2017 was an exciting year for me. I learned a lot of about diabetes advocacy and discovered that some things are possible that I didn’t know existed. When I think back over 2017, there are some things that stick out as milestones and/or extremely memorable. Here are a few of those things  (in no particular order).

1. Creating a peer-to-peer support group for women. This was a long time coming, but when it came, it was right on time. I use to attend a weekly diabetes informational clinic that resembled a support group, but I moved to a new city and didn’t have that support any more. For a while, I missed it and then decided to create my own version. Although it took two years for me to build up the courage to begin my own program, I am so glad that I stepped out and believed in myself. The group is now entering into it’s second year and it’s a partnership with the Imperial College London Diabetes Centre.

2. Creating Diabetes Awareness Trivia Social.

This was my second public event for the community and it was a success. One of the best parts of this for me was the love and support that my sorority sisters gave in making the event a success. This was the only informational event in my town held in honor of World Diabetes Day. The event was announced in local news, on social media, and even on the IDF’s

website as one of the 3500 events happening around the world for World Diabetes Day.

3. Winning the Biggest Loser Competition at Work.  I’m not usually the person who gets involve in weight loss competitions, in fact I have participated in roughly three in the past and lost every time. This one was slightly different because when I weighed in and saw that my muscle mass was in the red zone (as in not good), I knew that I would join just to see what I could do for my muscles. I lost about 5lbs over the 12 weeks, but my muscle mass moved from the red zone to the yellow. This was amazing. For 2018, I’m focusing on moving into the green zone. Wish me luck.

4. Being on the How Do We Prevent A Diabetes Avalanche panel at SXSW.

This was an AMAZING experience. This was my first time at South by Southwest and I was blown away at all the interesting inventions, productions, and films.The room for our panel was packed with people who wanted to know about diabetes and this wasn’t a diabetes conference.

Not only that, but our session was happening at the same time as Joe Biden’s talk. We still have a room full of people who were interested in our session and that was very beautiful. My fellow panelist and I shared our expertise and represented DiaTribe’s message and purpose.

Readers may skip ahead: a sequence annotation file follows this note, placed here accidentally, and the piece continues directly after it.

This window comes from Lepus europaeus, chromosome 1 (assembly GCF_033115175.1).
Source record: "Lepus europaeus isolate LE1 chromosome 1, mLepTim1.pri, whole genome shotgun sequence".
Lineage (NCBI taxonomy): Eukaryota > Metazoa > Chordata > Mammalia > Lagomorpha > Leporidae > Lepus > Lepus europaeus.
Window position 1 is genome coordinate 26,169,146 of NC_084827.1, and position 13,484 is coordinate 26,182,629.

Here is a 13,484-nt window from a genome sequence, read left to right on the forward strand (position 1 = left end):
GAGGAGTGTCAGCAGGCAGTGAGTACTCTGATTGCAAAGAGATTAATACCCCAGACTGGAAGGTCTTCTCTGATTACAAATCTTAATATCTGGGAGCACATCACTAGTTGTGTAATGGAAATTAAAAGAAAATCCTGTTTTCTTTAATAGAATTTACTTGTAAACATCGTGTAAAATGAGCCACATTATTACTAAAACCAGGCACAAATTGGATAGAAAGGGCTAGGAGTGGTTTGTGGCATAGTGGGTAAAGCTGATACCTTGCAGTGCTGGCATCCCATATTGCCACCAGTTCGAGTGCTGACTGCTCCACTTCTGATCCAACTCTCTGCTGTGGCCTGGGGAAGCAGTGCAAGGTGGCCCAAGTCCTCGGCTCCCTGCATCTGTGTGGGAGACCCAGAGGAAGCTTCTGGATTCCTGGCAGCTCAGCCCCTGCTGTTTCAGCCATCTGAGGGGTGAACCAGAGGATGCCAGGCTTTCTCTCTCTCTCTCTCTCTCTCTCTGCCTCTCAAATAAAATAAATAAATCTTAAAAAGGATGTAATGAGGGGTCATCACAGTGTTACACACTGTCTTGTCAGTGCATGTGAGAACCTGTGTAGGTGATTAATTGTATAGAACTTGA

5. Attending HealtheVoices Online Advocates Conference and the 2TruthinNumbers Type 2 Diabetes advocate conference. 

When I heard about the HealtheVoices conference I was overwhelmed with excitement and after applying and finding out that I was going, I was jumping for joy. Nothing, however could prepare me the wonderful experience I had.
I left HealtheVoices feeling more informed and more educated about the various ways that I could become a better online advocate. If you notice, there have been a few changes in my site and outreach since the summer. I started an IG page, my videos are more clear, and I spread out between the blog, Facebook, Twitter, and IG. These positive changes are a direct reflection of what I learned at HealtheVoices.

I’m looking forward to HealtheVoices 2018 where I am one of the Advisory Board Members.

6. Celebrated My 90lbs Weightloss Journey.

I was trying to wait until I reached 100lbs, but I decided that when it was 11 years from the day I started my journey and I was going back to Paris, France where it all began, I decided to honor my journey. To take the time out to pause and applaud my hard work over the past 11 years. It hasn’t been a bed of roses, but I shed the pounds, broke some of the mental chains that kept me holding on the weight, and I am a better person today for having taken the first step.

7. I Now Use My Real Name. I started this blog seven year ago and never used my real name because of the stigma and shame around having Type 2 diabetes. In 2013, at a Blogger Conference, I was asked to write down the 1 thing that I would do if I wasn’t afraid and it was to use my real name. Over the years, I thought about it many times, but let fear stop me each and every time. Well, in November for Diabetes Awareness month, I decided to step of out the stigma closet. I feel so much better and I feel like this was the final step I needed to take in order to fully embrace my purpose as a diabetes advocate. I’m looking forward to seeing what the future brings.